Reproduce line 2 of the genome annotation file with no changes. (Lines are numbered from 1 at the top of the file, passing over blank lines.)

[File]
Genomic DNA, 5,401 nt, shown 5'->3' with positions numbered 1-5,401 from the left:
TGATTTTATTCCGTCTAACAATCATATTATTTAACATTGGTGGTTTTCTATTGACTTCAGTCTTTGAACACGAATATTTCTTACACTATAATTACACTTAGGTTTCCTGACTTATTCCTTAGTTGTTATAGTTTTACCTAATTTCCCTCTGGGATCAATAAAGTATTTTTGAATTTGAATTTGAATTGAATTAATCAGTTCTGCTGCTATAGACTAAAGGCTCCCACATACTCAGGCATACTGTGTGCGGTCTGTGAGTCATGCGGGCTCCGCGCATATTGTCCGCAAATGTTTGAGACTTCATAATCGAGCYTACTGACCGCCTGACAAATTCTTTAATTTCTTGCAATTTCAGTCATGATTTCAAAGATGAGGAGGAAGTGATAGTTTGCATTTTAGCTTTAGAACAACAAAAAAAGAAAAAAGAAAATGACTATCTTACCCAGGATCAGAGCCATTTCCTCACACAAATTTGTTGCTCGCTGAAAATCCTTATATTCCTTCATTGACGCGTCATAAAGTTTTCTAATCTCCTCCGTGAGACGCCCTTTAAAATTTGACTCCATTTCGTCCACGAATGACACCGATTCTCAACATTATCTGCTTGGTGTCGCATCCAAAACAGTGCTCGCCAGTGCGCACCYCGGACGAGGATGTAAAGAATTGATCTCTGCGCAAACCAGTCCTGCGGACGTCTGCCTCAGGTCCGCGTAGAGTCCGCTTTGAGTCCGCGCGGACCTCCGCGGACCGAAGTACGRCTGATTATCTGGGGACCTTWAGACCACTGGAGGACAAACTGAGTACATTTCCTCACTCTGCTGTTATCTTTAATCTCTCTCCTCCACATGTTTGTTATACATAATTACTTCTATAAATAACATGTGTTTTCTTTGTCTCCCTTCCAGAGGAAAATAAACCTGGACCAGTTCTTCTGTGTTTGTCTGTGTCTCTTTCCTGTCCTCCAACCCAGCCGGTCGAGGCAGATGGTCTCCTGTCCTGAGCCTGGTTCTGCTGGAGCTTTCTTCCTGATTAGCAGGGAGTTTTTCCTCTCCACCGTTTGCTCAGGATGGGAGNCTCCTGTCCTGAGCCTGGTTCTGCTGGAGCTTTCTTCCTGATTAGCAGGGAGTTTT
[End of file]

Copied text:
TGATTTTATTCCGTCTAACAATCATATTATTTAACATTGGTGGTTTTCTATTGACTTCAGTCTTTGAACACGAATATTTCTTACACTATAATTACACTTAGGTTTCCTGACTTATTCCTTAGTTGTTATAGTTTTACCTAATTTCCCTCTGGGATCAATAAAGTATTTTTGAATTTGAATTTGAATTGAATTAATCAGTTCTGCTGCTATAGACTAAAGGCTCCCACATACTCAGGCATACTGTGTGCGGTCTGTGAGTCATGCGGGCTCCGCGCATATTGTCCGCAAATGTTTGAGACTTCATAATCGAGCYTACTGACCGCCTGACAAATTCTTTAATTTCTTGCAATTTCAGTCATGATTTCAAAGATGAGGAGGAAGTGATAGTTTGCATTTTAGCTTTAGAACAACAAAAAAAGAAAAAAGAAAATGACTATCTTACCCAGGATCAGAGCCATTTCCTCACACAAATTTGTTGCTCGCTGAAAATCCTTATATTCCTTCATTGACGCGTCATAAAGTTTTCTAATCTCCTCCGTGAGACGCCCTTTAAAATTTGACTCCATTTCGTCCACGAATGACACCGATTCTCAACATTATCTGCTTGGTGTCGCATCCAAAACAGTGCTCGCCAGTGCGCACCYCGGACGAGGATGTAAAGAATTGATCTCTGCGCAAACCAGTCCTGCGGACGTCTGCCTCAGGTCCGCGTAGAGTCCGCTTTGAGTCCGCGCGGACCTCCGCGGACCGAAGTACGRCTGATTATCTGGGGACCTTWAGACCACTGGAGGACAAACTGAGTACATTTCCTCACTCTGCTGTTATCTTTAATCTCTCTCCTCCACATGTTTGTTATACATAATTACTTCTATAAATAACATGTGTTTTCTTTGTCTCCCTTCCAGAGGAAAATAAACCTGGACCAGTTCTTCTGTGTTTGTCTGTGTCTCTTTCCTGTCCTCCAACCCAGCCGGTCGAGGCAGATGGTCTCCTGTCCTGAGCCTGGTTCTGCTGGAGCTTTCTTCCTGATTAGCAGGGAGTTTTTCCTCTCCACCGTTTGCTCAGGATGGGAGNCTCCTGTCCTGAGCCTGGTTCTGCTGGAGCTTTCTTCCTGATTAGCAGGGAGTTTT